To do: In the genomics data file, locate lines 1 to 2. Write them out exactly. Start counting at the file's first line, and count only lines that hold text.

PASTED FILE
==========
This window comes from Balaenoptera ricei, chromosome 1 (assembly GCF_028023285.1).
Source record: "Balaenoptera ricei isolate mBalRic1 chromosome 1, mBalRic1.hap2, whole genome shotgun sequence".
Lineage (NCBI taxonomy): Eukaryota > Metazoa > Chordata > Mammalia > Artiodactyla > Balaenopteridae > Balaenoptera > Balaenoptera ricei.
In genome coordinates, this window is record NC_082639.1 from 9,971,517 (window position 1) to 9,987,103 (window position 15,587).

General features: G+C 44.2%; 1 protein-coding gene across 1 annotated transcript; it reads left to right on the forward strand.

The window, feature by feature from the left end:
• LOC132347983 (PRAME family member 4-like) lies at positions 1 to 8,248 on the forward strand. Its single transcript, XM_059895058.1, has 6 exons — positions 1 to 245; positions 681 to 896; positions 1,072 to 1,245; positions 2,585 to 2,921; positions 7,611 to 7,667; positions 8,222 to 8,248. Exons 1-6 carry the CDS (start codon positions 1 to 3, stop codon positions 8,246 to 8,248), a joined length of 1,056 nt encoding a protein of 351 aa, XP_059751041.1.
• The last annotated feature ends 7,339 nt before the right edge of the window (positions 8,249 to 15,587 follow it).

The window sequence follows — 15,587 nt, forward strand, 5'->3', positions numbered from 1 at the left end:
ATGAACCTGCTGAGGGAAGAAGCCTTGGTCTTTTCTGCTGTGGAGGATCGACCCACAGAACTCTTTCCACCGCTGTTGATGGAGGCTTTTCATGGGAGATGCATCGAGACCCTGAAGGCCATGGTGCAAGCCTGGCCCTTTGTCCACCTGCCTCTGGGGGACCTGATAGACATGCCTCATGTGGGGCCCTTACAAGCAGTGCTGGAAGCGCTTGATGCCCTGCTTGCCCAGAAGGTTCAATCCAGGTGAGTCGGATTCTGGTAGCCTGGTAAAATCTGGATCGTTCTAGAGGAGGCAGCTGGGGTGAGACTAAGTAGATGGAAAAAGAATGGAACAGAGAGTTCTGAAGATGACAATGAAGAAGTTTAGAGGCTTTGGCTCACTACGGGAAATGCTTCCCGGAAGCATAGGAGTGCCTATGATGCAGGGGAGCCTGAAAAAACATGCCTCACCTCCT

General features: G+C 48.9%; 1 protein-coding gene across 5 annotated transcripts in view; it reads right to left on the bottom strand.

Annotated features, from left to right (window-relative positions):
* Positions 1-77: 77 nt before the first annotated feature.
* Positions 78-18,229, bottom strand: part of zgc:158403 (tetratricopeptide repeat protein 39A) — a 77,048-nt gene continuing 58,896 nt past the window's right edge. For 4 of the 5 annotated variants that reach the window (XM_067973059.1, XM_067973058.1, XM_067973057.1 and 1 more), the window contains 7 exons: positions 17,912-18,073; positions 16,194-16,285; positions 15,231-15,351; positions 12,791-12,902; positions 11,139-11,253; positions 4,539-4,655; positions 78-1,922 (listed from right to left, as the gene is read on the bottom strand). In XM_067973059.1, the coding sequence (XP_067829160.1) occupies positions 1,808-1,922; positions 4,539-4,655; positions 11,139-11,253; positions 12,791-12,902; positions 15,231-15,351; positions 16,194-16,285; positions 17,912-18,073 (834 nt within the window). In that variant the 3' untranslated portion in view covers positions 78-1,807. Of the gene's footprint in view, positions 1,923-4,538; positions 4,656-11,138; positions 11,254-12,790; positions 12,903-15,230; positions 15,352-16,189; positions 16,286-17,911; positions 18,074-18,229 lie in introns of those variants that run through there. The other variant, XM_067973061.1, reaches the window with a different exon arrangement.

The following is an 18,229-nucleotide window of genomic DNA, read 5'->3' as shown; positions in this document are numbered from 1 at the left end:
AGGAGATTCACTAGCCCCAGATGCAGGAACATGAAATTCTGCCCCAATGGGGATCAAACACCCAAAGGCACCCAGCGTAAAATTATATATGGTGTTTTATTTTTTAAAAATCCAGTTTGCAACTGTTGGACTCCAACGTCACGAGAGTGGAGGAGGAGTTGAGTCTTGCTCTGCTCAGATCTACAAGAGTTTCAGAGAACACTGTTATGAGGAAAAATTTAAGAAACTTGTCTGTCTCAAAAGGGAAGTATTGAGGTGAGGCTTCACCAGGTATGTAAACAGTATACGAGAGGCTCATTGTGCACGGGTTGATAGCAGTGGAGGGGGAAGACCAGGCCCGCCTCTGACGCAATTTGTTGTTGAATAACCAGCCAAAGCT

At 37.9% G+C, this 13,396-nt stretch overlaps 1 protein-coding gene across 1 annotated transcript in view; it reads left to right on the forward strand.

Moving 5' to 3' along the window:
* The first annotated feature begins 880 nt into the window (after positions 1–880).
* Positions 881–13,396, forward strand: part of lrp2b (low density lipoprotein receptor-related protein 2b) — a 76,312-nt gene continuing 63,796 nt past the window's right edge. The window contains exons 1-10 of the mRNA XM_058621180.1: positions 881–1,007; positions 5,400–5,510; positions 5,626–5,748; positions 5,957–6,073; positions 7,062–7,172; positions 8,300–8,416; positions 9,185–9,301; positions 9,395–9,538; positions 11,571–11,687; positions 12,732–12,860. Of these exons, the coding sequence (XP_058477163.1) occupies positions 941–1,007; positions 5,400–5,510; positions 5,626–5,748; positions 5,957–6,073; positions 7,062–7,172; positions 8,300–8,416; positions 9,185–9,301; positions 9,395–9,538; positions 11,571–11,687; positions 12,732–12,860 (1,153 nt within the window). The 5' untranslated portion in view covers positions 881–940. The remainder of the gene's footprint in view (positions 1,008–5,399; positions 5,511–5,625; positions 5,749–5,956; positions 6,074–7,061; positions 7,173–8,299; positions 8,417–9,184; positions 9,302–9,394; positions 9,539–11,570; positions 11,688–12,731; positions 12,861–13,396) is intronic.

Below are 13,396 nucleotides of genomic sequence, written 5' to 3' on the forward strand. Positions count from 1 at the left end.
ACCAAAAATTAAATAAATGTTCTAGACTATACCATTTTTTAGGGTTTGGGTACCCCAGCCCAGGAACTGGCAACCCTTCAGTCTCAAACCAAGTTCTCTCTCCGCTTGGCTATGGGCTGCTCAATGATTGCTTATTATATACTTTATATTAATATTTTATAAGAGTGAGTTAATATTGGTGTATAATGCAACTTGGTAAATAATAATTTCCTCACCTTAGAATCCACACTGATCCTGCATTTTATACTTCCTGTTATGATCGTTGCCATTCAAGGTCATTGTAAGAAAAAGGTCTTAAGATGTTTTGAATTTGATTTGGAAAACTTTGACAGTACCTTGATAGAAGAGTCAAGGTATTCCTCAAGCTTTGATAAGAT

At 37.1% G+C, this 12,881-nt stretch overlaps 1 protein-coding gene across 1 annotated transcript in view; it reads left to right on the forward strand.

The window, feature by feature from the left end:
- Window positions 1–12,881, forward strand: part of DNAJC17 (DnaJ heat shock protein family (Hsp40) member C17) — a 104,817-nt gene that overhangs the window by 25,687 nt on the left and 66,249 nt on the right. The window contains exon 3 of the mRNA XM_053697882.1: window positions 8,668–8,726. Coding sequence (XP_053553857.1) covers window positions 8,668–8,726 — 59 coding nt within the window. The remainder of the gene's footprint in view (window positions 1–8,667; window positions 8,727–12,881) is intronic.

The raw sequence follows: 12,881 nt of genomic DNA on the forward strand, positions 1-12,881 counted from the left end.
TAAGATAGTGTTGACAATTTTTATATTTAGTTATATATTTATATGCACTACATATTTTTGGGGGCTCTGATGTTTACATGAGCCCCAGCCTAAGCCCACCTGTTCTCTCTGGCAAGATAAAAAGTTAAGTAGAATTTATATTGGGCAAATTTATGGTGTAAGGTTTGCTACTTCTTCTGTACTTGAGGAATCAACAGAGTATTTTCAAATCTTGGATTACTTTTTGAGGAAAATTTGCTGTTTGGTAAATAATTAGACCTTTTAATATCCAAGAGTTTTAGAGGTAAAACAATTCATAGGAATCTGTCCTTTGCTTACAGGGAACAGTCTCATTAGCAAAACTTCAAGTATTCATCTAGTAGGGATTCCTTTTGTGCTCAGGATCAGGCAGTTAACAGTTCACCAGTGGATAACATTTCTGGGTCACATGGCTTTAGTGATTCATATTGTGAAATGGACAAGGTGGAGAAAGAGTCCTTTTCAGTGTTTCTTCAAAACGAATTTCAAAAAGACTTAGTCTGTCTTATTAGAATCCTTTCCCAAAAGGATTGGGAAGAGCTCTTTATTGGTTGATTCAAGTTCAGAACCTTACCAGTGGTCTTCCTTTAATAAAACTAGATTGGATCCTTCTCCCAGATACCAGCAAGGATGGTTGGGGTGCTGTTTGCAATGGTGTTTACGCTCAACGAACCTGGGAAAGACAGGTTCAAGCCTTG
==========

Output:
This window comes from Balaenoptera ricei, chromosome 1 (assembly GCF_028023285.1).
Source record: "Balaenoptera ricei isolate mBalRic1 chromosome 1, mBalRic1.hap2, whole genome shotgun sequence".